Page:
Almighty God, who by the hand of Moses thy servant didst lead thy people out of slavery, and didst make them free at last: Grant that thy Church, following the example of thy prophet Martin Luther King, may resist oppression in the name of thy love, and may strive to secure for all thy children the blessed liberty of the Gospel of Jesus Christ; who liveth and reigneth with thee and the Holy Spirit, one God, now and forever. Amen.

Posted in * Christian Life / Church Life, * Culture-Watch, Church History, History, Race/Race Relations, Spirituality/Prayer

Cranmer on Leicester Cathedral Lay Canon Stephen Barney's Daughter's Report for Channel 4 News

This debate will attract an awful lot of media attention: it touches on theology, equality, morality, the governance of the Church of England, and the right separation of powers. One might expect Channel 4 News to have done rather better than get the daughter of the motion’s proposer to write a superficial and thoroughly biased article on the matter.

Read it all

Posted in * Anglican - Episcopal, Anglican Provinces, Church of England (CoE)

CofE Lay Synod Member Sarah Finch Reports from the floor of the House of Laity debate

A significant complaint from Stephen Barney ”“ echoed by others ”“ was that the speech had undermined the speech of the Archbishop-designate, which happened to have come just before it.

But the whole case was built on a false premise, a misunderstanding of the true nature of the Chair’s role. During any debate only the chair of that debate must remain impartial; everyone else, Archbishops included, may speak as they like, in accordance with their consciences. The very idea that an Officer of the Synod may not do so has simply been imagined. It is not true.

Read it all

Posted in * Anglican - Episcopal, Anglican Provinces, Church of England (CoE)

A Prayer to Begin the Day

O Thou, who givest to thy children liberally and upbraidest not: Preserve us from all envy at the good of our neighbour, and from every form of jealousy. Teach us to rejoice in what others have and we have not, to delight in what they achieve and we cannot accomplish, to be glad in all that they enjoy and we do not experience; and so fill us daily more completely with love; through him in whom thou hast promised to supply all our need, our Saviour Jesus Christ.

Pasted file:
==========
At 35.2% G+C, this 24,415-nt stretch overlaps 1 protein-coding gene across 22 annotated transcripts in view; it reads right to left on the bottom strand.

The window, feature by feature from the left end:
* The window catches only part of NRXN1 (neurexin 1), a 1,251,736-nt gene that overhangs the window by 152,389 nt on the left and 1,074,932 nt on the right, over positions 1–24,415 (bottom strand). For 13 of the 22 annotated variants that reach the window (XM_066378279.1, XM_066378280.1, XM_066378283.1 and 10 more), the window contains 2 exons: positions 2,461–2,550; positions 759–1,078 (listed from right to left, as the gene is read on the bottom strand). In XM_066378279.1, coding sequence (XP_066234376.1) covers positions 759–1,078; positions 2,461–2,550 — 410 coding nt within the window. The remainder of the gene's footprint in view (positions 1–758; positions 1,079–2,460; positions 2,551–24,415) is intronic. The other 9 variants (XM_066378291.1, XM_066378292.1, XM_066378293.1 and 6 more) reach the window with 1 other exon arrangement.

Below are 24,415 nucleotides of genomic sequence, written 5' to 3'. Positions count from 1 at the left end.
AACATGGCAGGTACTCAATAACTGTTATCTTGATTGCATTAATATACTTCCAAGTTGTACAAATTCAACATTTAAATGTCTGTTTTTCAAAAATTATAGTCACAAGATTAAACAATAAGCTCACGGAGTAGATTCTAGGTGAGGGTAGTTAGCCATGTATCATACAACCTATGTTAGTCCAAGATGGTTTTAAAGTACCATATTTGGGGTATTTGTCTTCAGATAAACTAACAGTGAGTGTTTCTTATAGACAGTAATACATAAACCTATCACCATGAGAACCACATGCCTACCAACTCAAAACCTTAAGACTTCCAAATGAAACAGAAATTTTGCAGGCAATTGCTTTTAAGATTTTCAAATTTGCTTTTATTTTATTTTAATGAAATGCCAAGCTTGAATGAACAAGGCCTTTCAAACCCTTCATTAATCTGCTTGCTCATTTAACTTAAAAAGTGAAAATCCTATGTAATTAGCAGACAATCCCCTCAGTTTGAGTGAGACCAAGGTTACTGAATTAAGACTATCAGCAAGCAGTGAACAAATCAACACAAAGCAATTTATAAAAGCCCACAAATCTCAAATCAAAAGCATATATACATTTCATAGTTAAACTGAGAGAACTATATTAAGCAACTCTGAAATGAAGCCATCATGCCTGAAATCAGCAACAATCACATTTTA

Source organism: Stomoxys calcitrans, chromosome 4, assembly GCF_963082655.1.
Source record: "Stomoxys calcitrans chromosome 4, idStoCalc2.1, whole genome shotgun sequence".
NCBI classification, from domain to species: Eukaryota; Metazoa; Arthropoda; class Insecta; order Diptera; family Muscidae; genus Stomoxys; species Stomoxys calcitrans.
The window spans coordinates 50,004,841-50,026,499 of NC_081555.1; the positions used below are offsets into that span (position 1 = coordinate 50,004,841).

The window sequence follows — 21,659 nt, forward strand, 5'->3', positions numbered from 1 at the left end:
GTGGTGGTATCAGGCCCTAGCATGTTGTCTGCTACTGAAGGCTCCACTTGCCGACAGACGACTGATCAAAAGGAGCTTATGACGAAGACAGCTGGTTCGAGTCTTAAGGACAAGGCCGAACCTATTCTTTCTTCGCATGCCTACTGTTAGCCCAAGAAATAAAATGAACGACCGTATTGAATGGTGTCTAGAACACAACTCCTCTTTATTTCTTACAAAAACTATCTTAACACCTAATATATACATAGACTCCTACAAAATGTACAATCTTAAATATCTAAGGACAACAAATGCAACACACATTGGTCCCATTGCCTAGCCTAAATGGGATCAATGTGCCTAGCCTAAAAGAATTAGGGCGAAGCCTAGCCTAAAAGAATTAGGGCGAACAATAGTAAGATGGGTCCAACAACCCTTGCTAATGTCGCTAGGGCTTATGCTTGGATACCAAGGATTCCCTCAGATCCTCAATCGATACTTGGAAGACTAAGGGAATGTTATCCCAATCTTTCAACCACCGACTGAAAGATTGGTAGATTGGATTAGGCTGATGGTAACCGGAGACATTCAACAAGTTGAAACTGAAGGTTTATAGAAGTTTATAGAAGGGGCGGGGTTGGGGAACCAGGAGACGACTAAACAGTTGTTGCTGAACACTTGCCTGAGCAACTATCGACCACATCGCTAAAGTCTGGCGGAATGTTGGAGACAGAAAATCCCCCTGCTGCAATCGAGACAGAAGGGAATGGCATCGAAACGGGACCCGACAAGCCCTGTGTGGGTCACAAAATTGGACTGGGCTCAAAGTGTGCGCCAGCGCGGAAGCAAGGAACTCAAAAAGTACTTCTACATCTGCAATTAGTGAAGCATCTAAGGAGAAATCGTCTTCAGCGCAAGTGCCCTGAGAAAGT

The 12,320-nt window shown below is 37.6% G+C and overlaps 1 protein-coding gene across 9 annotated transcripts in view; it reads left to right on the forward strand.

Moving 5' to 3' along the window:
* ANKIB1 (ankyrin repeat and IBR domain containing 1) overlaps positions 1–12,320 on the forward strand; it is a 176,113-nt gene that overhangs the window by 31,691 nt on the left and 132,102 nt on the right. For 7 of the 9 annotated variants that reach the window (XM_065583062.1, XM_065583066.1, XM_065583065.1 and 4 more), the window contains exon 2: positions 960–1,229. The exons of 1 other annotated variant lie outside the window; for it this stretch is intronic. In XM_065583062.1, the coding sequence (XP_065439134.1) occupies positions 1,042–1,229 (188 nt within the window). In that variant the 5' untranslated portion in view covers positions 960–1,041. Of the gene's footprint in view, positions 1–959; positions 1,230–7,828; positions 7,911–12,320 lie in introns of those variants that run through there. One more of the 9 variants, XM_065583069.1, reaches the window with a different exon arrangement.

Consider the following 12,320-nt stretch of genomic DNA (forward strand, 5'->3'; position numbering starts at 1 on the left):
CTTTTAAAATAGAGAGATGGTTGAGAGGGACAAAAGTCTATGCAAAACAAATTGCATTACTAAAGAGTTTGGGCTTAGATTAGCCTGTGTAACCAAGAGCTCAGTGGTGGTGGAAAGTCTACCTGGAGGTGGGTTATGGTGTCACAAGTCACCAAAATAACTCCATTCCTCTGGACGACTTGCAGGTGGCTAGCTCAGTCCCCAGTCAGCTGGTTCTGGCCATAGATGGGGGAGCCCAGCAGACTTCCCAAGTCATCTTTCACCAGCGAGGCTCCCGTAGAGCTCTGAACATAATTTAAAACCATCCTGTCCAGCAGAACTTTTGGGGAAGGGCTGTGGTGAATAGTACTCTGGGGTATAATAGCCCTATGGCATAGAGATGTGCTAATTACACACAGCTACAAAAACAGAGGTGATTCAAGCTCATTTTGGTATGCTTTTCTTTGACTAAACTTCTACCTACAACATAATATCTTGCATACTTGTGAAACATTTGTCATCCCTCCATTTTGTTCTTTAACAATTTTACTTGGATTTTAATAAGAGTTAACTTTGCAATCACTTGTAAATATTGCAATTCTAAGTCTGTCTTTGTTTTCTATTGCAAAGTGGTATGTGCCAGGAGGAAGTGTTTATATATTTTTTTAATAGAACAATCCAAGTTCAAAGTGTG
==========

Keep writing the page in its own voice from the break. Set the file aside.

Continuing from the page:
–William Knight

Posted in * Christian Life / Church Life, Church Year / Liturgical Seasons, Epiphany, Spirituality/Prayer

From the Morning Scripture Readings

I therefore, a prisoner for the Lord, beg you to lead a life worthy of the calling to which you have been called, with all lowliness and meekness, with patience, forbearing one another in love, eager to maintain the unity of the Spirit in the bond of peace. There is one body and one Spirit, just as you were called to the one hope that belongs to your call, one Lord, one faith, one baptism, one God and Father of us all, who is above all and through all and in all. But grace was given to each of us according to the measure of Christ’s gift.

–Ephesians 4:1-7

Posted in Theology, Theology: Scripture

Notable and Quotable

…I freely admit that, believing both, I have stressed the transcendence of God more than his immanence. I thought, and think, that the present situation demands this. I see around me no danger of Deism but much of an immoral, naive and sentimental pantheism. I have often found that it was in fact the chief obstacle to conversion.

–C.S. Lewis, “Rejoinder to Dr. Pittenger,” in God in the Dock (Grand Rapids: Eerdmans, 1970), p. 181, from an essay originally published in the 1958 Christian Century

Posted in * Christian Life / Church Life, * Religion News & Commentary, Church History, Other Faiths, Theology

SanFrancisco 49ers Edge Atlanta Falcons to make the Super Bowl

Congratulations to them.

Posted in * Culture-Watch, Men, Sports

Cranmer: BBC and CofE unite in worship of President Obama

His Grace is all for praying for those in authority – in whatever country, under whatever form of government, of whatever faith. But the Church of England in conjunction with the BBC have gone a little far with the Obamafest broadcast this morning on Radio 4.